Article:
the exception to this would be purchasing bike specific cables for high-end bikes. if i'm replacing cables on the colnago, i'd get a campagnolo set of cables. if you use shh you know who, then buy their cables for their gear and brake systems since shimano have an uncanny knack of toying with cable diameters from one groupset to another from year to year and not everything fits anything else - thank goodness we're not on bottom brackets yet. slightly more difficult is the outer cable. you won't know what length is required until it's all in place on the bike and ever frequently the rear brake cable outer is in two bits - one from the lever to the top tube and another from the seat tube to the caliper or v brake or cantilever or mechanical disc (you get the idea). if you are going to this sort of thing yourself, and regularly, do yourself a favour and buy a decent pair of cable cutters. it's not only more convenient but several degrees safer.

starting with the front brake, for heaven's sake, make sure that the stem is at the maximum height you're ever likely to use it at. many a time folks cut the wire and cable too short and the cable virtually describes a straight line from end of the lever to the clamp on the caliper (etc, etc.) in this case, if you raise the stem, it will pull the brake on. be reasonably generous with the cabling - it should describe a gentle curve from lever to caliper. same goes for the front part of the rear brake cabling - cut this one too short and you could find the rear brake pulling on when you turn the bars to the right (or left if you're on mainland europe, or the usa, or anyone else whose rear brake lever is on the right).

the only obvious exception to the foregoing would be those of you major league mountainbikers with hydraulic disc brakes about which i know remarkably little, but i'm learning. since there are no cables connecting levers and discs, but hydraulic pipes, you folks can go off for a ride while the others are replacing their cables. gears are almost a law unto themselves due to the indexing systems in use today and the type of levers on the bike, so we'll let the steam settle and try and remember to carry on from here in the next post. don't fray till then.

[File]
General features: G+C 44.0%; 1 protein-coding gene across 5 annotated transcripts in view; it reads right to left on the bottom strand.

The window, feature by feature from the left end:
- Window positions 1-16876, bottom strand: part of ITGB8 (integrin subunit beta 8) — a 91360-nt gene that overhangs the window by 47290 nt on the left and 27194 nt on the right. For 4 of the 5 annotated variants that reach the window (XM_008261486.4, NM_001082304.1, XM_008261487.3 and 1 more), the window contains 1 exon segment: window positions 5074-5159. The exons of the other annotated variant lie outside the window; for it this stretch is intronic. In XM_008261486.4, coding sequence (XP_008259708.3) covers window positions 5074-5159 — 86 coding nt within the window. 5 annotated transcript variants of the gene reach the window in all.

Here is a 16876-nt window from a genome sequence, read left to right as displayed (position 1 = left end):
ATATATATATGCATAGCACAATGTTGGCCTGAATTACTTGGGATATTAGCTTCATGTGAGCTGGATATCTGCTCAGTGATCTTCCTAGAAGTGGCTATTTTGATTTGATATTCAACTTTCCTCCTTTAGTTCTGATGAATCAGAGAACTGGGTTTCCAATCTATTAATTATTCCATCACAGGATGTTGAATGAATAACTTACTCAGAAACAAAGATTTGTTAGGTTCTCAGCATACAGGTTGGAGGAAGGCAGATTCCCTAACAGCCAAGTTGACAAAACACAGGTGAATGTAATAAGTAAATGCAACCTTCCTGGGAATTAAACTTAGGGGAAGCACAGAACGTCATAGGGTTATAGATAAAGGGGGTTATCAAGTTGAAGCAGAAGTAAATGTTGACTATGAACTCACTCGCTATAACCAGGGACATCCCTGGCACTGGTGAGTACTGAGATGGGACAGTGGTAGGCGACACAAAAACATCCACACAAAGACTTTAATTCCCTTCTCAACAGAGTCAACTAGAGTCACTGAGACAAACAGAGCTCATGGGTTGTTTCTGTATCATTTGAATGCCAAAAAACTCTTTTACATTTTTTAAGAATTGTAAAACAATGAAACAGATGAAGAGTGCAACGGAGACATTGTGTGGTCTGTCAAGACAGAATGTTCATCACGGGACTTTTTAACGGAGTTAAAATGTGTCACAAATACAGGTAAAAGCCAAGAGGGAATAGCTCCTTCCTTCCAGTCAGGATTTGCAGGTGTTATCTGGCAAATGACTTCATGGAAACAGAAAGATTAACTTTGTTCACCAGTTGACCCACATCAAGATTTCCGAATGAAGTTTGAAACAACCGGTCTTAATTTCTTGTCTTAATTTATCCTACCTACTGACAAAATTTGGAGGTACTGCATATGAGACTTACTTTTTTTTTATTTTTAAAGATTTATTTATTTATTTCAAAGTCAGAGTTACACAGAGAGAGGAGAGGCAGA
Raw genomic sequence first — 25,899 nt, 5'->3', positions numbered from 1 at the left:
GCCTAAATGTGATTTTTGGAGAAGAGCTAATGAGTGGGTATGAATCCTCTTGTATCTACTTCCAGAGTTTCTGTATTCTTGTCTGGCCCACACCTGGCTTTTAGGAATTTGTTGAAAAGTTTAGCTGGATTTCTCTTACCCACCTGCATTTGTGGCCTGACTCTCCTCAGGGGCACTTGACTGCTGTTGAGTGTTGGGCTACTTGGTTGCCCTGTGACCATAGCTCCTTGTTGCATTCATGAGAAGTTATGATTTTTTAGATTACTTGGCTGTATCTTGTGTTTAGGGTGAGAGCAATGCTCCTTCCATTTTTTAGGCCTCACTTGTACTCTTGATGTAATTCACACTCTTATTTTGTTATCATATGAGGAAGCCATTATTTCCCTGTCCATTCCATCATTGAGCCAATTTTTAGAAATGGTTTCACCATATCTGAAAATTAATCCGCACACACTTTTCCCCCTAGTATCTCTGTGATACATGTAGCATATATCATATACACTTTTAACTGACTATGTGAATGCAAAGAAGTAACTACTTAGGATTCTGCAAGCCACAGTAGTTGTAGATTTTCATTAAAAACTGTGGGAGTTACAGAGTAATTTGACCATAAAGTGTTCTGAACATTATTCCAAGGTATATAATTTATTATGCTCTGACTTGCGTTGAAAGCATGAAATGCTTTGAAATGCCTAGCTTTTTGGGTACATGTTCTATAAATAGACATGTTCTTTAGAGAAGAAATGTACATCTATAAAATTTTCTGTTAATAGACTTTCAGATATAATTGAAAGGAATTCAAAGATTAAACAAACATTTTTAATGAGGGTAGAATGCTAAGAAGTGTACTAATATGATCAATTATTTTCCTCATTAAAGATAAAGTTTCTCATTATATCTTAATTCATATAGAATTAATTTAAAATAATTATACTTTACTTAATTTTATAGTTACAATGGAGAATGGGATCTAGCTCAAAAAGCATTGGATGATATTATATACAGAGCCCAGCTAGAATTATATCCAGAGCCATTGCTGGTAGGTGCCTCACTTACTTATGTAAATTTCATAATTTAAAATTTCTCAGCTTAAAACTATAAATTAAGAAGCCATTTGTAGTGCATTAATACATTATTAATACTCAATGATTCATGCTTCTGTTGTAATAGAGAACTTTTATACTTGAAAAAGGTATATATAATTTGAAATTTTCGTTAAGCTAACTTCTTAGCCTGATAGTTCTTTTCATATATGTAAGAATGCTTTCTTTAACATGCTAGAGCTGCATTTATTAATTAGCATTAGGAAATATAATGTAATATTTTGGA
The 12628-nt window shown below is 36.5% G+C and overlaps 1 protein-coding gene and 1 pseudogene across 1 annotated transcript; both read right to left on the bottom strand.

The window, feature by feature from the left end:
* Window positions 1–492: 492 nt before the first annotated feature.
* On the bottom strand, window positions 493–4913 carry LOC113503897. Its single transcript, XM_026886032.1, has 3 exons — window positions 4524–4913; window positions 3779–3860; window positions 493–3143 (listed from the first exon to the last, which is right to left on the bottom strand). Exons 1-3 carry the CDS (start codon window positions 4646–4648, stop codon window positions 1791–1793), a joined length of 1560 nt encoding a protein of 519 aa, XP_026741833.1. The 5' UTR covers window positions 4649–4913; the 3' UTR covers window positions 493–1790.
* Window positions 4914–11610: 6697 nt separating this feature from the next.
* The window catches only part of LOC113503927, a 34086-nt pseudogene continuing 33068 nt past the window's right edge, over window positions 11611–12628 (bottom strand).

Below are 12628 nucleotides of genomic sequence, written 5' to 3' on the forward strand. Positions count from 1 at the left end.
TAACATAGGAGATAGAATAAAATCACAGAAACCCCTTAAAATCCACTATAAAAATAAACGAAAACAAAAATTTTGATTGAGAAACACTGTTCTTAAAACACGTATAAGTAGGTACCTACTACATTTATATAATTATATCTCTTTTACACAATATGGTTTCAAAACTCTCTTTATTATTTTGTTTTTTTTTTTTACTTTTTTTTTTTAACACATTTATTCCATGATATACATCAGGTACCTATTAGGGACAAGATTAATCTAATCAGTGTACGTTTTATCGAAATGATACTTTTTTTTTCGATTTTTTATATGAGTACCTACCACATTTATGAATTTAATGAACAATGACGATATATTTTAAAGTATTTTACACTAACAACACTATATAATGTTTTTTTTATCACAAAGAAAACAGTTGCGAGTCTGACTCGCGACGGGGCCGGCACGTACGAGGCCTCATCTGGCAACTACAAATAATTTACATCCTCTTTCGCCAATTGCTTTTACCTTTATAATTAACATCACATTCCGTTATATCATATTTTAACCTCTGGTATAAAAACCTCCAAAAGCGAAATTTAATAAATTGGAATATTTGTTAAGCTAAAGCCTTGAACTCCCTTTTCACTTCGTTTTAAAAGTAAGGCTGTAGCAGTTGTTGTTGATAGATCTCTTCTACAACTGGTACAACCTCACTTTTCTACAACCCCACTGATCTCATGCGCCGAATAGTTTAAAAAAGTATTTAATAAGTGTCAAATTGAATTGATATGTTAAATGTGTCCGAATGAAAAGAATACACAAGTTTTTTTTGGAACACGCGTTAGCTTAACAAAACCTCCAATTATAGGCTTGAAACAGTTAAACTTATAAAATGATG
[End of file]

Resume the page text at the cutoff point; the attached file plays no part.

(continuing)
*always one for a crappy heading, this one comes from the name of the boat that lies wrecked off bunnahabhain distillery on the sound of islay. it is actually spelled 'wyre majestic' now i know you didn't need to know that.

..........................................................................................................................................................................................................

by the way, i've already had promises of photos for the velo club d'ardbeg web page, so just a reminder: if you've bought an ardbeg cycle jersey, get a photo of yourself wearing it along with your favourite bike, and we'll put them up on a vcd'a page on the post, before we start hassling the good folks at ardbeg to incorporate similar onto their own website. and remember, the official tea stop and club hut is at the old kiln cafe at ardbeg distillery. wear your jersey anytime you visit. if you missed the ardbeg cycle jerseys, click here for a look see.

..........................................................................................................................................................................................................

this website got its name because scotland's graeme obree built his championship winning 'old faithful' using bits from a defunct washing machine

..........................................................................................................................................................................................................

as always, if you have any comments on this nonsense, please feel free to e-mail and thanks for reading.

this column almost never appears in the dead tree version of the ileach but appears, regular as clockwork on this website every two weeks. (ok so i lied) sometimes there are bits added in between times, but it all adds to the excitement.

..........................................................................................................................................................................................................

previous book reviews

..........................................................................................................................................................................................................